Lead-tin yellow (type II) is an artificial pigment made by heating lead and tin oxide together. Its warm hue is deeper than lead-tin yellow (type I) and more transparent, making it suitable for warm yellow glazes.
Origin and History
The early production of lead-tin yellow (type II) was connected with the glass and ceramic industry. Its manufacture probably predates that of lead-tin yellow (type I), since it occurs as a by-product during the manufacture of lead crystal glass. The earliest recipe for lead-tin yellow (type II) is found in the Bolognese manuscript, written in the first half of the fifteenth century. Lead-tin yellow II has been found principally in Florentine, Venetian, and Bohemian paintings. It was used on works by Giotto, the workshop of di Cione, Veronese, and Tintoretto.
There are two types of lead-tin yellow, designated as types I and II. Type I is lead-tin oxide and is most frequently found on old paintings. Type II is a second variety of lead-tin oxide that may contain free tin oxide and additional silicon. Possibly both types were used as opacifiers in ancient glasses. Lead-tin yellow (type II) is produced by fusing lead, tin, and quartz compounds at about 800° C, yielding a yellow lead glass pigment that is ground and screened through a fine mesh.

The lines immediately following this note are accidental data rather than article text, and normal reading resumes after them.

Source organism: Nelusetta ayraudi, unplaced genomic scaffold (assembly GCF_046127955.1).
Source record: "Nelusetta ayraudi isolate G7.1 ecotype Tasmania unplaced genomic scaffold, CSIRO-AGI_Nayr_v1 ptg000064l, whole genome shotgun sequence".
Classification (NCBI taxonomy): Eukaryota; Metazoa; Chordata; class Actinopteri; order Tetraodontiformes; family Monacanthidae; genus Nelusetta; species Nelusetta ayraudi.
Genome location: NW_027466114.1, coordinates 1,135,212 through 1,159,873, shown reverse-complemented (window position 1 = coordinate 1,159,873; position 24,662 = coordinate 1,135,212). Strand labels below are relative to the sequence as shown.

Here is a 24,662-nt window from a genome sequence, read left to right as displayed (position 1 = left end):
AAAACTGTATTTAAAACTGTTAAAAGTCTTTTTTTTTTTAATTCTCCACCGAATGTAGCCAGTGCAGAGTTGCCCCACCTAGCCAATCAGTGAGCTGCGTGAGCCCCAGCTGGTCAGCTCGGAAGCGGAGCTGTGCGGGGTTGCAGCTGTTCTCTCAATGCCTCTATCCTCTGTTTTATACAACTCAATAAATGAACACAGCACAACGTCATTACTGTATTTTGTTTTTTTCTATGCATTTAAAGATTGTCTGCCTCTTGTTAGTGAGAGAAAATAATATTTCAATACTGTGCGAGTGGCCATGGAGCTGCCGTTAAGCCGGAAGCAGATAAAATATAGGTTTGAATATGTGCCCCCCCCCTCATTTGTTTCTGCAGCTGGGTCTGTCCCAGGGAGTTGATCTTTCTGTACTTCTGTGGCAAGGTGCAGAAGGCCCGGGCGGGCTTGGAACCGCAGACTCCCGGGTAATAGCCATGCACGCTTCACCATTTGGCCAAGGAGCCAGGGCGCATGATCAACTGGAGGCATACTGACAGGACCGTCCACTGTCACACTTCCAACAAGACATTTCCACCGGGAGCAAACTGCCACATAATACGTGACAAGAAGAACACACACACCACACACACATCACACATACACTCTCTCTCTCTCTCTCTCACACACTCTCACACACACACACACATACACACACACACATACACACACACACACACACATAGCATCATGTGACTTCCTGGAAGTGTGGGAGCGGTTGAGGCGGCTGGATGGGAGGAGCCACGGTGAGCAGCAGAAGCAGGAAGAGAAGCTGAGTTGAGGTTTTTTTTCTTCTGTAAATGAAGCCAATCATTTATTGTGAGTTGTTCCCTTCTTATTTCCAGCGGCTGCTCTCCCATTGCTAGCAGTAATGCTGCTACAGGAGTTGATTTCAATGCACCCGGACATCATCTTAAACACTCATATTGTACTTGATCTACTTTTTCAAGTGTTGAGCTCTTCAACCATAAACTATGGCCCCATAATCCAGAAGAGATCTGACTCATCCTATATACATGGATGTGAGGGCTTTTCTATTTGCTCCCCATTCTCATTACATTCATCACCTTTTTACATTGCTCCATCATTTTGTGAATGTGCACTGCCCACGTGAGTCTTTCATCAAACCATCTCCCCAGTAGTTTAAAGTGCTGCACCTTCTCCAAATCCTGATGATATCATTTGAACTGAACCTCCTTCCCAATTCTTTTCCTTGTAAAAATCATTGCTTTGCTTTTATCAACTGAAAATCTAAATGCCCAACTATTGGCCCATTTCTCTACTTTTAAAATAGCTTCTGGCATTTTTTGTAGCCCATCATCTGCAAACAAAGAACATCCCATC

Permanence and Compatibility
Lead-tin yellow is not affected by light and is stable under normal atmosphere. On paintings, lead-tin yellow (type I) has been found mixed with lead white, vermilion, yellow lakes, ochres, verdigris, indigo and azurite.
Oil Absorption and Grinding
Lead-tin yellow a small amount of oil (16 g oil per 100 g of pigment). It is a fast dryer in oil paint and forms an excellent film.
Lead-tin yellow contains lead and is poisonous. Utmost care should be used in handling the dry powder pigment to avoid inhaling the dust.
Pigment: Lead-Tin Yellow Dark (Type II)